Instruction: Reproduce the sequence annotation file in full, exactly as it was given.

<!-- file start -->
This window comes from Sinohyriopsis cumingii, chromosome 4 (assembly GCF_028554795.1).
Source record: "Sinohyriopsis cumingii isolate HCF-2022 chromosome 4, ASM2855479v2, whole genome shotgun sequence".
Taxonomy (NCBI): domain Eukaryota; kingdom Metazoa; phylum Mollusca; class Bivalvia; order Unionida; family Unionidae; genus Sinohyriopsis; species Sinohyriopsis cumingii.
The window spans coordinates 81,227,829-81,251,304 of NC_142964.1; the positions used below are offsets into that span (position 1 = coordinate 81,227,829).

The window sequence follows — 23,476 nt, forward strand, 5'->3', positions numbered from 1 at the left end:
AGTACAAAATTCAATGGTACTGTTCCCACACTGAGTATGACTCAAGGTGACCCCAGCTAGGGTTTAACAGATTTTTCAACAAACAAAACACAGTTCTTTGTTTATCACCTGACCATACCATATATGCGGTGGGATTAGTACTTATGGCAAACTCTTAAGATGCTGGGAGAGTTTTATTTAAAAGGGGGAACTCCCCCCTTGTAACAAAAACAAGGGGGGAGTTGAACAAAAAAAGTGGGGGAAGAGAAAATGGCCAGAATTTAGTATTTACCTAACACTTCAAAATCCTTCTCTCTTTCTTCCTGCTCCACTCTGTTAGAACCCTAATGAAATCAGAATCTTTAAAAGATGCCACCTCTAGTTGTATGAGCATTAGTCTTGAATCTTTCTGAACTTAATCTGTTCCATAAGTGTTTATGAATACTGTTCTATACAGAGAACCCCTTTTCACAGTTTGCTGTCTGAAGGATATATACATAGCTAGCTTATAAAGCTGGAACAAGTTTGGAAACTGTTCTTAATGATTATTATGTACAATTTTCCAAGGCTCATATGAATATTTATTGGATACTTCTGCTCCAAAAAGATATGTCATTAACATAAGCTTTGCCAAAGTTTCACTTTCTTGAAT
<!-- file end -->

This window comes from Sinohyriopsis cumingii, chromosome 4 (assembly GCF_028554795.1).
Source record: "Sinohyriopsis cumingii isolate HCF-2022 chromosome 4, ASM2855479v2, whole genome shotgun sequence".
Taxonomy (NCBI): domain Eukaryota; kingdom Metazoa; phylum Mollusca; class Bivalvia; order Unionida; family Unionidae; genus Sinohyriopsis; species Sinohyriopsis cumingii.
The window spans coordinates 81,227,829-81,251,304 of NC_142964.1; the positions used below are offsets into that span (position 1 = coordinate 81,227,829).

The window sequence follows — 23,476 nt, forward strand, 5'->3', positions numbered from 1 at the left end:
AGTACAAAATTCAATGGTACTGTTCCCACACTGAGTATGACTCAAGGTGACCCCAGCTAGGGTTTAACAGATTTTTCAACAAACAAAACACAGTTCTTTGTTTATCACCTGACCATACCATATATGCGGTGGGATTAGTACTTATGGCAAACTCTTAAGATGCTGGGAGAGTTTTATTTAAAAGGGGGAACTCCCCCCTTGTAACAAAAACAAGGGGGGAGTTGAACAAAAAAAGTGGGGGAAGAGAAAATGGCCAGAATTTAGTATTTACCTAACACTTCAAAATCCTTCTCTCTTTCTTCCTGCTCCACTCTGTTAGAACCCTAATGAAATCAGAATCTTTAAAAGATGCCACCTCTAGTTGTATGAGCATTAGTCTTGAATCTTTCTGAACTTAATCTGTTCCATAAGTGTTTATGAATACTGTTCTATACAGAGAACCCCTTTTCACAGTTTGCTGTCTGAAGGATATATACATAGCTAGCTTATAAAGCTGGAACAAGTTTGGAAACTGTTCTTAATGATTATTATGTACAATTTTCCAAGGCTCATATGAATATTTATTGGATACTTCTGCTCCAAAAAGATATGTCATTAACATAAGCTTTGCCAAAGTTTCACTTTCTTGAAT